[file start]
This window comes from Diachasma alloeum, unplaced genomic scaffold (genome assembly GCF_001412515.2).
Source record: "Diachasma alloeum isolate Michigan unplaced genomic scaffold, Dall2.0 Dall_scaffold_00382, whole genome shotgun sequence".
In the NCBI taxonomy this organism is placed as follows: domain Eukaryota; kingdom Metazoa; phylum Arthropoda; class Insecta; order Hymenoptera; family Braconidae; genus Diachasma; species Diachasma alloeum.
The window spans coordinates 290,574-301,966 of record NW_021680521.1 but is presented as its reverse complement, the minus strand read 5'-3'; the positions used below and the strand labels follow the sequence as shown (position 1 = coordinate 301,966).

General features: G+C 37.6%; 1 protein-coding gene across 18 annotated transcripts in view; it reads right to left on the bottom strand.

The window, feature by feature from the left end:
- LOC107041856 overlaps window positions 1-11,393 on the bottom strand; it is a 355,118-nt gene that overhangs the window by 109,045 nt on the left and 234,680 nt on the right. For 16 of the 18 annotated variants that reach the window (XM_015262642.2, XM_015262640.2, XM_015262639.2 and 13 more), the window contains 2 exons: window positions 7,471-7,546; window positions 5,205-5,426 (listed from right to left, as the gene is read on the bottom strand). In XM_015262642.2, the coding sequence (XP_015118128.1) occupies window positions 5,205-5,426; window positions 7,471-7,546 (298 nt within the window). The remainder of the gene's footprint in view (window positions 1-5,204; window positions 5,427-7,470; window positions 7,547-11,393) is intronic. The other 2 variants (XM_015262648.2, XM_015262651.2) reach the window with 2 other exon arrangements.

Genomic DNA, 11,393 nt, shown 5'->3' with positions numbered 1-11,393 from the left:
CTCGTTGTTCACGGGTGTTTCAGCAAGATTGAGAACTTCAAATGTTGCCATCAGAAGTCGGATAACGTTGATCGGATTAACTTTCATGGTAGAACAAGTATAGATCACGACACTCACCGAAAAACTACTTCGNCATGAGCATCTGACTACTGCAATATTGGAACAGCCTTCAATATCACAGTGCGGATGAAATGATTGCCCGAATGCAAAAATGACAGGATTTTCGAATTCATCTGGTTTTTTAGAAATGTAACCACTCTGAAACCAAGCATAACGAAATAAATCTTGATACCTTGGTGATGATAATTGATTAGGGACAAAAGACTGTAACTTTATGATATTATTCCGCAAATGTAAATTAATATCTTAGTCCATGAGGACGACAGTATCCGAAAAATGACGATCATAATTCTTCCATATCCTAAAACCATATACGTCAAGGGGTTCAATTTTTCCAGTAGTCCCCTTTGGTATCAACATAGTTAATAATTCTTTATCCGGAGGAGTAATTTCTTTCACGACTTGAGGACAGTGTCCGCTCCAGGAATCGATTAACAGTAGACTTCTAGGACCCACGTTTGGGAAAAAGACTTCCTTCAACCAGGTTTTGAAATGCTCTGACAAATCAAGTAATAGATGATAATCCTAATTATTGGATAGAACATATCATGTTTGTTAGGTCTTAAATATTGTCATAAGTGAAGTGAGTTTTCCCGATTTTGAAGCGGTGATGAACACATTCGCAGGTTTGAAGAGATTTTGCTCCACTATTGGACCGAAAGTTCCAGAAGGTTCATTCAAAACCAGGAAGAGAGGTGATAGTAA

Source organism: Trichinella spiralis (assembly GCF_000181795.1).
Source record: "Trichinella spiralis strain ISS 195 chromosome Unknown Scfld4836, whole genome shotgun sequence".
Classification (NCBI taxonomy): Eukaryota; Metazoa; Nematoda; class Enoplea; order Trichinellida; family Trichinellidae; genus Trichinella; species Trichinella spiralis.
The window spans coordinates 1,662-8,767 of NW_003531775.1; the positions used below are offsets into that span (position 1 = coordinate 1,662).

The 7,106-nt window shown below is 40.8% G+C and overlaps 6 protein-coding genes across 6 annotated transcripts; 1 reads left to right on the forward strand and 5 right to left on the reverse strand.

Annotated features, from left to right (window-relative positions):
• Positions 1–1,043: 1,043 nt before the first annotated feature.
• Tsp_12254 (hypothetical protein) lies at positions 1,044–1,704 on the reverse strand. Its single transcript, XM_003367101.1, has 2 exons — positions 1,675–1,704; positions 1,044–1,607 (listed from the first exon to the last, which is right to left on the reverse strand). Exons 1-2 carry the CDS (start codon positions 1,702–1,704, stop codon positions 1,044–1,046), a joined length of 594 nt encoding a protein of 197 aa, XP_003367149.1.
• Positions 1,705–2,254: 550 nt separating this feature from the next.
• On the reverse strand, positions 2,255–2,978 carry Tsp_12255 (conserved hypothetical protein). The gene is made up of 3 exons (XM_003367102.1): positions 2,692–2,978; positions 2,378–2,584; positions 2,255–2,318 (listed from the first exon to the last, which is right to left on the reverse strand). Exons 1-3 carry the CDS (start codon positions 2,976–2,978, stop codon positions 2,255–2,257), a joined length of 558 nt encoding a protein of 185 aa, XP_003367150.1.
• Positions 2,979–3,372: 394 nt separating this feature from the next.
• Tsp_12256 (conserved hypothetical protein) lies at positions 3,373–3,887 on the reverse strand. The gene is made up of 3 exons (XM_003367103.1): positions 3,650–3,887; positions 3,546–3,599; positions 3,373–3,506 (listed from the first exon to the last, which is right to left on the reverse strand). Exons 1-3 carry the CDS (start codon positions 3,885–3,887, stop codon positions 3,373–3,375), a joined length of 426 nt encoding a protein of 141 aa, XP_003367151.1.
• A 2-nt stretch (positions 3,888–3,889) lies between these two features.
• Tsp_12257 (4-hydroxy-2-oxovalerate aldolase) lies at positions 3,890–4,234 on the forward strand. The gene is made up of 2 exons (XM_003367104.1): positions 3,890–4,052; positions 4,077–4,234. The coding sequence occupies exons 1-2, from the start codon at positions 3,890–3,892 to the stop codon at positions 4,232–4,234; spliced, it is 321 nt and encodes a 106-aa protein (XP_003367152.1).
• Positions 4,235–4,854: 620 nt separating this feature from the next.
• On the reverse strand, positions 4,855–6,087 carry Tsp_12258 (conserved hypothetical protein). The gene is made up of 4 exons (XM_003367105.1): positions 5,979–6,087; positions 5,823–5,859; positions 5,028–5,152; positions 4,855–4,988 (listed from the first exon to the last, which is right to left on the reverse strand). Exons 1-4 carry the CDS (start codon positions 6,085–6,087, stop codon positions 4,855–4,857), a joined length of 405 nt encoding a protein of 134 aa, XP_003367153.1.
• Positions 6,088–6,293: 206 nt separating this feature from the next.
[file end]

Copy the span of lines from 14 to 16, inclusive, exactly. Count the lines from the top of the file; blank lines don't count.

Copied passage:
The 7,106-nt window shown below is 40.8% G+C and overlaps 6 protein-coding genes across 6 annotated transcripts; 1 reads left to right on the forward strand and 5 right to left on the reverse strand.

Annotated features, from left to right (window-relative positions):
• Positions 1–1,043: 1,043 nt before the first annotated feature.